The urea compounds in (d)(3) have a >N—C(═O)—N< structure, and are not particularly limited provided that this condition is met. The urea compounds are preferably compounds described by formula: R5R6NC(═O)NR4X1, where R5 and R6 are each independently selected from the group consisting of hydrogen atoms, C1 to C10 alkyl groups, C6 to C18 aryl groups, C1 to C10 haloalkyl groups, C6 to C18 haloaryl groups, and silyl groups represented by R3Si—, where each R is an independently selected C1 to C3 alkyl group or hydrogen atom with a maximum of 2 hydrogen atoms present, R4 is the same as described above; X1 is selected from the group consisting of R23 3Si—6 and hydrogen atoms; where each R23 is independently selected from the group consisting of C1 to C10 hydrocarbon groups, C1 to C10 alkoxy groups, chlorine atoms, hydrogen atoms with a maximum of 2 hydrogen atoms present, and R5R6NC(═O)—, where R5 and R—6 are as described above.

Examples of compounds of component (d)(3) include urea, N-methylurea (H2NC(═O)N(H)CH3), N,N-dimethylurea (H2NC(═O)N(CH3)2)), N-trimethylsilylurea (H2NC(═O)N(H)SiMe3), N,N′-bis(trimethylsilyl)urea (Me3Si(H)NC(═O)N(H)SiMe3), N,N′-dimethyl-N,N′-bis(trimethylsilyl)urea (Me3Si(CH3)NC(═O)N(CH3)SiMe3), and N,N′-bis(dimethylsilyl)urea (Me2HSi(H)NC(═O)N(H)SiMe3H). Urea or N,N′-bis(trialkylsilyl)ureas are preferred.

The silyl esters of carbamic acids in (d)(4) are silyl esters of well-known carbamic acids (those with an >NC(═O)OH structure), and are not particularly limited, provided that this condition is met. The silyl esters of carbamic acids are preferably compounds described by formula: R7R8NC(═O)OSiR24 3, where R7 and R8 are each independently selected from the group consisting of C1 to C10 alkyl groups, C6 to C18 aryl groups, and hydrogen atoms with a maximum of 1 hydrogen atom present; and each R24 is independently selected from the group consisting of C1 to C10 hydrocarbon groups, C1 to C10 alkoxy groups, chlorine atoms, hydrogen atoms with a maximum of 2 hydrogen atoms present, and R7R8NC(═O)—, where R7 and R8 are the same as above.

Examples of compounds of component (d)(4) include dimethylsilyl N-methylcarbamate (CH2(H)C(═O)OSiMe2H), trimethylsilyl N-ethylcarbamate (Et(H)C(═O)OSiMe3), dimethylsilyl N-phenylcarbamate (Ph(H)C(═O)OSiMe3H), dimethylsilyl N,N-dimethylcarbamate ((CH3)2C(═O)OSiMe2H), and trimethylsilyl N,N-diethylcarbamate (Et2C(═O)OSiMe3). Trialkylsilyl N,N-dialkylcarbamates are preferred.

The phosphoric acid compounds of (d)(5) are not particularly limited, provided that they are compounds derived from ortho-phosphoric acid. Phosphoric acid compounds are preferably compounds described by formula: (R16O)3P(═O), where each R16 is independently selected from the group consisting of hydrogen atoms with a maximum of 2 hydrogen atoms present, C1 to C10 alkyl groups, C6 to C18 aryl groups, C1 to C10 haloalkyl groups, C6 to C18 haloaryl groups, and silyl groups described by R25 3Si—, where each R25 is independently selected from the group consisting of C1 to C10 hydrocarbon groups, C1 to C10 alkoxy groups, chlorine atoms, hydrogen atoms with a maximum of 2 hydrogen atoms present), and (R15O)2P(═O)O—, where each R15 is independently selected from the group consisting of hydrogen atoms with a maximum of 2 hydrogen atoms present, C1 to C10 alkyl groups, C6 to C18 aryl groups, C1 to C10 haloalkyl groups, and C6 to C18 haloaryl groups with a maximum of 2 silyl groups present.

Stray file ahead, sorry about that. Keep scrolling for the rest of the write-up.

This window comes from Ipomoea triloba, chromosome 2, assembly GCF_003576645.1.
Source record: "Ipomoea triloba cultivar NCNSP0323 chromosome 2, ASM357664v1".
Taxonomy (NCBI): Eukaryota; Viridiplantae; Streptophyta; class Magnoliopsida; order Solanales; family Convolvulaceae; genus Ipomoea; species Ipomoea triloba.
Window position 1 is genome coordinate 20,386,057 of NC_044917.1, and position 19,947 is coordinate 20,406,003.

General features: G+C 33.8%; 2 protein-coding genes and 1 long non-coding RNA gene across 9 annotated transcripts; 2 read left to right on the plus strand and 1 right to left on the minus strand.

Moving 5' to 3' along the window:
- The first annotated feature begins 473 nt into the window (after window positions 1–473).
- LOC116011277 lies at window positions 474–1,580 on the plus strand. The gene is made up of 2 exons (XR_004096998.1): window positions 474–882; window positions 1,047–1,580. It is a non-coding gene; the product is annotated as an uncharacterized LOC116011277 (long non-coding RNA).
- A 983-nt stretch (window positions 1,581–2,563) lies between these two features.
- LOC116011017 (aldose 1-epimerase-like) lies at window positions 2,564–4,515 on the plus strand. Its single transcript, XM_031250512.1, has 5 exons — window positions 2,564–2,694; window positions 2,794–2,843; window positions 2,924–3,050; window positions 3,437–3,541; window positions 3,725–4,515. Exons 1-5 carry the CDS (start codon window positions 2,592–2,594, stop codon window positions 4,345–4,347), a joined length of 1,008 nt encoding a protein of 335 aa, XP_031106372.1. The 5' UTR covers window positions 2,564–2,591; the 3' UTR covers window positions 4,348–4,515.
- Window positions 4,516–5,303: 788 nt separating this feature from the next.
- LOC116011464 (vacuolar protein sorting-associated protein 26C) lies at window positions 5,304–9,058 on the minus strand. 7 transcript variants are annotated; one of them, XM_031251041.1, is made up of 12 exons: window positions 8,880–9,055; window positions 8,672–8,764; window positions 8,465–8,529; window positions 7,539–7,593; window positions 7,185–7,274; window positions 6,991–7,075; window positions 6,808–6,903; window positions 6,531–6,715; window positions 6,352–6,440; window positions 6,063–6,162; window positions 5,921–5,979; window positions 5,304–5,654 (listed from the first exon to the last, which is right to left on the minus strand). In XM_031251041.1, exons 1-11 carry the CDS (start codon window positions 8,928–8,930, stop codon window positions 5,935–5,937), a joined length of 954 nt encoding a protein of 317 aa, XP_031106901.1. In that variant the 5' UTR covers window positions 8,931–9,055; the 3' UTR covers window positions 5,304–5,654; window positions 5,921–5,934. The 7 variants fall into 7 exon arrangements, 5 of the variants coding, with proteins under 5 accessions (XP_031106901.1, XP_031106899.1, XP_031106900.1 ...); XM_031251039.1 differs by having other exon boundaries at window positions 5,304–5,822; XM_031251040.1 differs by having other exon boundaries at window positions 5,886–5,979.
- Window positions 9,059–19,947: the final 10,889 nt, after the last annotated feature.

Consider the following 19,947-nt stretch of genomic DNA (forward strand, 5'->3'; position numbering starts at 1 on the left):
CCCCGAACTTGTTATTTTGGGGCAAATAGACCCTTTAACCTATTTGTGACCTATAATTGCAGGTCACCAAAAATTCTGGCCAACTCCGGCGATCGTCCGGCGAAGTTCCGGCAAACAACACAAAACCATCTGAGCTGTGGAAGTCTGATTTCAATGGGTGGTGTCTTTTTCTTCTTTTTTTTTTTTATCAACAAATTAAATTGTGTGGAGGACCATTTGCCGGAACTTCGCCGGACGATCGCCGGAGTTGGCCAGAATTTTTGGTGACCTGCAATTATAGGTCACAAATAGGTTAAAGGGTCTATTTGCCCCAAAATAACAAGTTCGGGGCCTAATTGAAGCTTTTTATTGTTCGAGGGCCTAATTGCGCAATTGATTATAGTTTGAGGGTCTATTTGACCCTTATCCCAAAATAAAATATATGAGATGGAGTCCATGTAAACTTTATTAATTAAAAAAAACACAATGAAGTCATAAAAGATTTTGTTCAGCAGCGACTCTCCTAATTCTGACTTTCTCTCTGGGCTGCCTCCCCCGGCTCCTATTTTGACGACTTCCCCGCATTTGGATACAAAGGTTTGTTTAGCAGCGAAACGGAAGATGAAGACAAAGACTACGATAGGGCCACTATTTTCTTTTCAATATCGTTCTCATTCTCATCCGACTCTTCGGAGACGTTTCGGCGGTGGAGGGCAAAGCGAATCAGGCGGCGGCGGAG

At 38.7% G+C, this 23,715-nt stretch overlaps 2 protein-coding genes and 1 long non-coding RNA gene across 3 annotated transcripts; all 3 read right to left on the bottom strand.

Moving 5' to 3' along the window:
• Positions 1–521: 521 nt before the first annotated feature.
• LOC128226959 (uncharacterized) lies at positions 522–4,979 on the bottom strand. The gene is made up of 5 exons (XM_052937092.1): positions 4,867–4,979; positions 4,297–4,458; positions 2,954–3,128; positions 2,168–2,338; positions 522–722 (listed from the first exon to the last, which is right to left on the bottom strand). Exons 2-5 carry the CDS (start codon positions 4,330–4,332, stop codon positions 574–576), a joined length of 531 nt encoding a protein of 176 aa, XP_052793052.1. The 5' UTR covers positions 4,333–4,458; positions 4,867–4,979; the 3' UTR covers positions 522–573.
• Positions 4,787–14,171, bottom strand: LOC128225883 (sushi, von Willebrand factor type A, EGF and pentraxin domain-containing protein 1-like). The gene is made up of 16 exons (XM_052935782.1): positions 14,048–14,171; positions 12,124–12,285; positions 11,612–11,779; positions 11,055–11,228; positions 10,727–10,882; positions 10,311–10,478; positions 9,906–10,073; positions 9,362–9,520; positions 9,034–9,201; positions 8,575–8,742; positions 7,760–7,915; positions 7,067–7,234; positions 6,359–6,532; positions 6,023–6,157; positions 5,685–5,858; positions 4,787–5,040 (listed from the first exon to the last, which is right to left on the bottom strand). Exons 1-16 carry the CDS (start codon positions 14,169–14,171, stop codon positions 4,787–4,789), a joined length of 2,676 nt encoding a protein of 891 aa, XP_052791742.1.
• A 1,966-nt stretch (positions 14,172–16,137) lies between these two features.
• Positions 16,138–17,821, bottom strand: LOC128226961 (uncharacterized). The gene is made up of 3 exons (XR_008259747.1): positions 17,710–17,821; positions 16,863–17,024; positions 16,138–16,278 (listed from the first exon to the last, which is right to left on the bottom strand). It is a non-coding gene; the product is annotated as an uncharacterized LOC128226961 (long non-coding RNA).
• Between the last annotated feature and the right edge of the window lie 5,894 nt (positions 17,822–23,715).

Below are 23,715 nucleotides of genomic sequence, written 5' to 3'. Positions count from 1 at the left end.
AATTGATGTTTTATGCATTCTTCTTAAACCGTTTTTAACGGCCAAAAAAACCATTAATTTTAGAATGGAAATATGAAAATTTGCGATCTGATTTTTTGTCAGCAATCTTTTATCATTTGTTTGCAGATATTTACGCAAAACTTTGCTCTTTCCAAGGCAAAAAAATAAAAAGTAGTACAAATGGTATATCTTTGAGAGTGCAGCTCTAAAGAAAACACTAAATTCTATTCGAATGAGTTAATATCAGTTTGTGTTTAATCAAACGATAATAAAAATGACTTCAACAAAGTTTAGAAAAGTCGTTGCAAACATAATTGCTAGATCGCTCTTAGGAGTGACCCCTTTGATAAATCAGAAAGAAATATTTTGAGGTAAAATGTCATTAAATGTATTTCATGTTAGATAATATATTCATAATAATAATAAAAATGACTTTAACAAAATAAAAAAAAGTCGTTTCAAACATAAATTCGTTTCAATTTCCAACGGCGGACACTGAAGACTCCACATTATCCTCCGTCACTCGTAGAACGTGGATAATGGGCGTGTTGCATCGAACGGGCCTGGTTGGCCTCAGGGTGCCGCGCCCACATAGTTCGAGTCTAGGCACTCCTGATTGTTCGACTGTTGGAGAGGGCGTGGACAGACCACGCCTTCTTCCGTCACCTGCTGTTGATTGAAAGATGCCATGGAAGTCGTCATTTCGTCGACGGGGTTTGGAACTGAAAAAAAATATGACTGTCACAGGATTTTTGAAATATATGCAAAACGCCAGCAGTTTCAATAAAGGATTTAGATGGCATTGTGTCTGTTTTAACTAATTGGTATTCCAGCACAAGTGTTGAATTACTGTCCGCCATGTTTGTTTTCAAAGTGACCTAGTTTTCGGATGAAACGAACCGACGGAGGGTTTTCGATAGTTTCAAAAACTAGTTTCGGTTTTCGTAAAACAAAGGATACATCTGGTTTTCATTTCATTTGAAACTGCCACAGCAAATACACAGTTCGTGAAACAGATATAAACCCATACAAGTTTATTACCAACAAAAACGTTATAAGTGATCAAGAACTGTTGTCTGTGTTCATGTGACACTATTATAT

Examples of compounds of component (d)(5) include triethyl phosphate ((EtO)3P(═O)), trimethyl phosphate ((MeO)3P(═O)), tris(butoxyethyl) phosphate ((BuOCH2CH2O)3P(═O))(Bu is a butyl group, same below), bis(2-ethylhexyl) hydrogen phosphate (C4H9CH(C2H5)CH2O)2P(═O)OH), and tris(4-t-butylphenyl) phosphate ((4-tBu-Ph-O)3PO). Trialkyl phosphates are preferred.

Examples of cyclic compounds selected from the (i) hydroxypyridine compounds, (ii) 8-hydroxyquinoline compounds, (iii) oxazolidinone compounds, and (iv) N-hydroxysuccinimide compounds of (d)(6) include 2-hydroxypyridine, 8-hydroxyquinoline, oxazolidinone, 3-trimethylsilyl-2-oxazolidinone, and N-hydroxysuccinimide. The hydrogen atom of the hydroxy groups in such compounds may be substituted with silyl groups such as trimethylsilyl, dimethylsilyl, methylsilyl, trimethoxysilyl, dimethoxysilyl, methylchlorosilyl, and dichlorosilyl groups.

In the present invention, a substance acting as an auxiliary catalyst selected from (d)(1) through (6) above is present in the hydrosilylation reaction mixture. The copresence of this substance acting as an auxiliary catalyst with the reaction substrate (components (a) and (b)) and the platinum catalyst of component (c) usually promotes the hydrosilylation reaction.

However, a substance producing the substance that acts as the auxiliary catalyst through a chemical reaction (henceforth referred to as “substance producing a substance that acts as an auxiliary catalyst” or “in situ produced auxiliary catalyst”) can be used in the hydrosilylation reaction mixture as an alternative to the aforementioned substance acting as an auxiliary catalyst.

Specific examples include methods in which a substance producing a substance that acts as an auxiliary catalyst is present with the reaction substrate and platinum catalyst so that the substance acting as an auxiliary catalyst is produced by a chemical reaction in the system from the substance producing the substance that acts as an auxiliary catalyst, thereby promoting the hydrosilylation reaction, and methods in which a substance producing a substance that acts as an auxiliary catalyst is allowed to be present with part or all of the reaction substrate to similarly produce a substance acting as an auxiliary catalyst, and other components needed for the hydrosilylation reaction are subsequently added to promote the reaction. The present invention includes such methods.